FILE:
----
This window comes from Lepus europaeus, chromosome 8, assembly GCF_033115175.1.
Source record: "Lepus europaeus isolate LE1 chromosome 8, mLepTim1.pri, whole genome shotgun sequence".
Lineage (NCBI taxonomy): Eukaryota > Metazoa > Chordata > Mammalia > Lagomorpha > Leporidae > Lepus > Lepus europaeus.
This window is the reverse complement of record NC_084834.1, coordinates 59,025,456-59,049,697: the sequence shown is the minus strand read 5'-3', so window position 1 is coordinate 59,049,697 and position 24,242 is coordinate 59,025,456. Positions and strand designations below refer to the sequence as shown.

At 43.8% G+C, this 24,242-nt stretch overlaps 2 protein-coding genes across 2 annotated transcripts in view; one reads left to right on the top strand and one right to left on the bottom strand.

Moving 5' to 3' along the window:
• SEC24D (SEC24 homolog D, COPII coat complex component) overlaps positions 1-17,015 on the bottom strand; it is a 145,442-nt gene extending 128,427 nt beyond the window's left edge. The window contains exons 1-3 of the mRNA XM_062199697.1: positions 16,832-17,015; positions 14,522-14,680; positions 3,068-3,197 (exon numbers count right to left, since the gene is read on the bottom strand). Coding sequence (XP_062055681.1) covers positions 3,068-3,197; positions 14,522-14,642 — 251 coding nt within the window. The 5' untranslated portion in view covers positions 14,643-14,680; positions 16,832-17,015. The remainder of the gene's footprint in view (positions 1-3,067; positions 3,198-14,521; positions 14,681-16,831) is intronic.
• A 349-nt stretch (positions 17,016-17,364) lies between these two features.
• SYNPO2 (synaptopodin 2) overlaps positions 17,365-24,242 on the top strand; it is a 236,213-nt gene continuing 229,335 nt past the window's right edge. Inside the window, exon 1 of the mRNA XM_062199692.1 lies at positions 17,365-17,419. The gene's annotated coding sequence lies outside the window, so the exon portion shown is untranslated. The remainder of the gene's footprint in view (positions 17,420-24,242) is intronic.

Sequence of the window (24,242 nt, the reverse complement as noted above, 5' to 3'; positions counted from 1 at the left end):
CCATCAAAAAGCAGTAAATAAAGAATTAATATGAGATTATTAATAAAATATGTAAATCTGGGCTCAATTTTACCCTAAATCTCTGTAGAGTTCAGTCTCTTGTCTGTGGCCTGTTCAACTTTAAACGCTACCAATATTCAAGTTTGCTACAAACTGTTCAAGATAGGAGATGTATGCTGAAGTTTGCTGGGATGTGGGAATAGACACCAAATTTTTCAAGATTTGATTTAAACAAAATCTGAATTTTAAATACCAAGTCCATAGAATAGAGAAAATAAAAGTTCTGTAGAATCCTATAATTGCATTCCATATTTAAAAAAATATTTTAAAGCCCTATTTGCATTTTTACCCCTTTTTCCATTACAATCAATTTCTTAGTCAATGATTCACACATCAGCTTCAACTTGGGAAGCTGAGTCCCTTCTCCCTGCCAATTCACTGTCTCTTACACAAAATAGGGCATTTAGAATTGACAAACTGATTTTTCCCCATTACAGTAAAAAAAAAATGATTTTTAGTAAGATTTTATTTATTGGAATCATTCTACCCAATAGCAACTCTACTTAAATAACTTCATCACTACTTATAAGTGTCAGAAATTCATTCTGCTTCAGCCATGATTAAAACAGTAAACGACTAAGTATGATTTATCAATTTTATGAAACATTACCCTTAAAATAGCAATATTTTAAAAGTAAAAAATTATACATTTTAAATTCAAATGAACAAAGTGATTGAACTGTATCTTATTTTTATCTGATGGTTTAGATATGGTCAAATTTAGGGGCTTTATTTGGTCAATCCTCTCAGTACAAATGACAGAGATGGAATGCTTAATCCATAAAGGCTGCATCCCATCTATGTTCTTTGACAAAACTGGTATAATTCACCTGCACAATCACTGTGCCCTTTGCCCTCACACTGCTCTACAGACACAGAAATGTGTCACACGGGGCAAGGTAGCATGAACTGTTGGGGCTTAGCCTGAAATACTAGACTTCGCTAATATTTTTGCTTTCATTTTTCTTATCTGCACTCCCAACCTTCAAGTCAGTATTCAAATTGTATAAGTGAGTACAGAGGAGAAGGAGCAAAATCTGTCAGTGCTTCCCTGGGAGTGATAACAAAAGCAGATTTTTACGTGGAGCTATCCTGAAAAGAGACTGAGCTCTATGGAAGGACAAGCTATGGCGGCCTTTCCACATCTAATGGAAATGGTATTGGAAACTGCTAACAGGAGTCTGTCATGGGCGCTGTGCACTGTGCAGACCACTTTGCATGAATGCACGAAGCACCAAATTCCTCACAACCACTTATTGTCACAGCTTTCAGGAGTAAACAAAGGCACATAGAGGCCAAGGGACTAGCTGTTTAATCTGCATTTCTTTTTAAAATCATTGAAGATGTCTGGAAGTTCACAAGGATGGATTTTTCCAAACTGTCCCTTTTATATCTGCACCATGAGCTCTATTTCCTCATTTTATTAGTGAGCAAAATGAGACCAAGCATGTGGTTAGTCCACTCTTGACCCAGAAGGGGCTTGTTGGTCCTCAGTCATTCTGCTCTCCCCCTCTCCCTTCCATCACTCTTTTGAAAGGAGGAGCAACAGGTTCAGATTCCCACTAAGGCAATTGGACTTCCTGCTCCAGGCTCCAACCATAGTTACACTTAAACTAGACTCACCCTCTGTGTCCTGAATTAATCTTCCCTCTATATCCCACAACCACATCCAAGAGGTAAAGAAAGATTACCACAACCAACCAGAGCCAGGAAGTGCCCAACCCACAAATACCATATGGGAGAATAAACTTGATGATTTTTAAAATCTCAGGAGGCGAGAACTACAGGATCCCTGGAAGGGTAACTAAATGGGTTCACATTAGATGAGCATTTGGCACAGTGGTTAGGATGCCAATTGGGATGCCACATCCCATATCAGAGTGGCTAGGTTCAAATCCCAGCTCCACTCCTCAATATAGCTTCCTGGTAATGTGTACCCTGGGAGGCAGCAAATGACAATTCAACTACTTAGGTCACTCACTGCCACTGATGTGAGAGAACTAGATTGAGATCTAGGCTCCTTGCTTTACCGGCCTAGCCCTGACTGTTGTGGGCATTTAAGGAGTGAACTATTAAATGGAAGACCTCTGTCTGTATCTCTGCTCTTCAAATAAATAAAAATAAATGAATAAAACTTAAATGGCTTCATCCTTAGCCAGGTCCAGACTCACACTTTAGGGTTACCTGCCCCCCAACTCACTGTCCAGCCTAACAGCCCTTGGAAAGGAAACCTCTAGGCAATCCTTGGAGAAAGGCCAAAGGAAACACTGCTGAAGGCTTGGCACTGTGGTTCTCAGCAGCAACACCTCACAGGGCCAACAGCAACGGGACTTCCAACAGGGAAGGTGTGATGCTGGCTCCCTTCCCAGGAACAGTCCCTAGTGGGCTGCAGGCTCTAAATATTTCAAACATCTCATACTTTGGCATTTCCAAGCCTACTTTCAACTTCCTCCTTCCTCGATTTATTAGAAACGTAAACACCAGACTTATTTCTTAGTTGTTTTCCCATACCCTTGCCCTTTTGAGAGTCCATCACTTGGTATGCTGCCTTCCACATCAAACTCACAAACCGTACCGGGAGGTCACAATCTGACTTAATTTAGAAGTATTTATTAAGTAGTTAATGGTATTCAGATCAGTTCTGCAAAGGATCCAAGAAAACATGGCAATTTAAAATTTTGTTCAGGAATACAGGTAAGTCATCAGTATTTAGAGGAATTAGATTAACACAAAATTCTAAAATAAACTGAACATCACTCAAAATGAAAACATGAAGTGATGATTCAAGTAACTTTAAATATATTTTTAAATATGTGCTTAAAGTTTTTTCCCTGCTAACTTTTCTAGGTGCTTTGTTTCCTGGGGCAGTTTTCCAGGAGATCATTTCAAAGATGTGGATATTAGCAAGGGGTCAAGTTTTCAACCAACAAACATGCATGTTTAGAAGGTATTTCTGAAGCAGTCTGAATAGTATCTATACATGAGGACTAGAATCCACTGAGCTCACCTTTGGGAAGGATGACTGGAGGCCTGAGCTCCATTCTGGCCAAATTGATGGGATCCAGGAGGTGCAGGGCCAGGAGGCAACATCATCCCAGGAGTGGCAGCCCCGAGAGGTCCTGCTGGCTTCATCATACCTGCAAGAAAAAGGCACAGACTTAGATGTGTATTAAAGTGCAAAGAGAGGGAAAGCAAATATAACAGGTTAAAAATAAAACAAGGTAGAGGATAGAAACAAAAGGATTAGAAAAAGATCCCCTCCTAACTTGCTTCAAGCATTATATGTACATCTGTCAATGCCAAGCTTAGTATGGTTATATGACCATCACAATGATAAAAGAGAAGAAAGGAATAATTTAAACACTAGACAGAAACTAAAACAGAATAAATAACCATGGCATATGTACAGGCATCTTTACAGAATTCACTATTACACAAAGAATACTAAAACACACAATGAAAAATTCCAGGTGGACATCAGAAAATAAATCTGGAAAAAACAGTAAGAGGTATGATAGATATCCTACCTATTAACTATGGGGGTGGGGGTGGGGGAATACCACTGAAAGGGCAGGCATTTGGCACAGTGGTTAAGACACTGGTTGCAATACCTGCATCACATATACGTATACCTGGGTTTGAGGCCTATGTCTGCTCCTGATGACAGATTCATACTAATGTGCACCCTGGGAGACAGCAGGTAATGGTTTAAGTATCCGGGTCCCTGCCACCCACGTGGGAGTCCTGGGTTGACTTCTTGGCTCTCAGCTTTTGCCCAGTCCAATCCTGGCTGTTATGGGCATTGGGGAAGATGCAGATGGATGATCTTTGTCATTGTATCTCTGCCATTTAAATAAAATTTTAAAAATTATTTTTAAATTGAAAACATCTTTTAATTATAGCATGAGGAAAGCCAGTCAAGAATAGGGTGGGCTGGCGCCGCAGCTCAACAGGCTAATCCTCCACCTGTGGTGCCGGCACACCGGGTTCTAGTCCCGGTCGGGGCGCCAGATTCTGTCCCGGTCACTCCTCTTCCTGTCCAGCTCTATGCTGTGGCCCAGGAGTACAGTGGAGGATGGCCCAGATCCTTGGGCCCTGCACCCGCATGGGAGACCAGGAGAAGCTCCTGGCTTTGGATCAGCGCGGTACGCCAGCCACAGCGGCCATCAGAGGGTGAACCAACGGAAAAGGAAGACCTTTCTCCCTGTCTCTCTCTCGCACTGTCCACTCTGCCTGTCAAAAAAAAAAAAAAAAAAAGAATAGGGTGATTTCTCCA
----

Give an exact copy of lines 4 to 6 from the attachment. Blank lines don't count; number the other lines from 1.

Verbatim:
This window is the reverse complement of record NC_084834.1, coordinates 59,025,456-59,049,697: the sequence shown is the minus strand read 5'-3', so window position 1 is coordinate 59,049,697 and position 24,242 is coordinate 59,025,456. Positions and strand designations below refer to the sequence as shown.

At 43.8% G+C, this 24,242-nt stretch overlaps 2 protein-coding genes across 2 annotated transcripts in view; one reads left to right on the top strand and one right to left on the bottom strand.

Moving 5' to 3' along the window: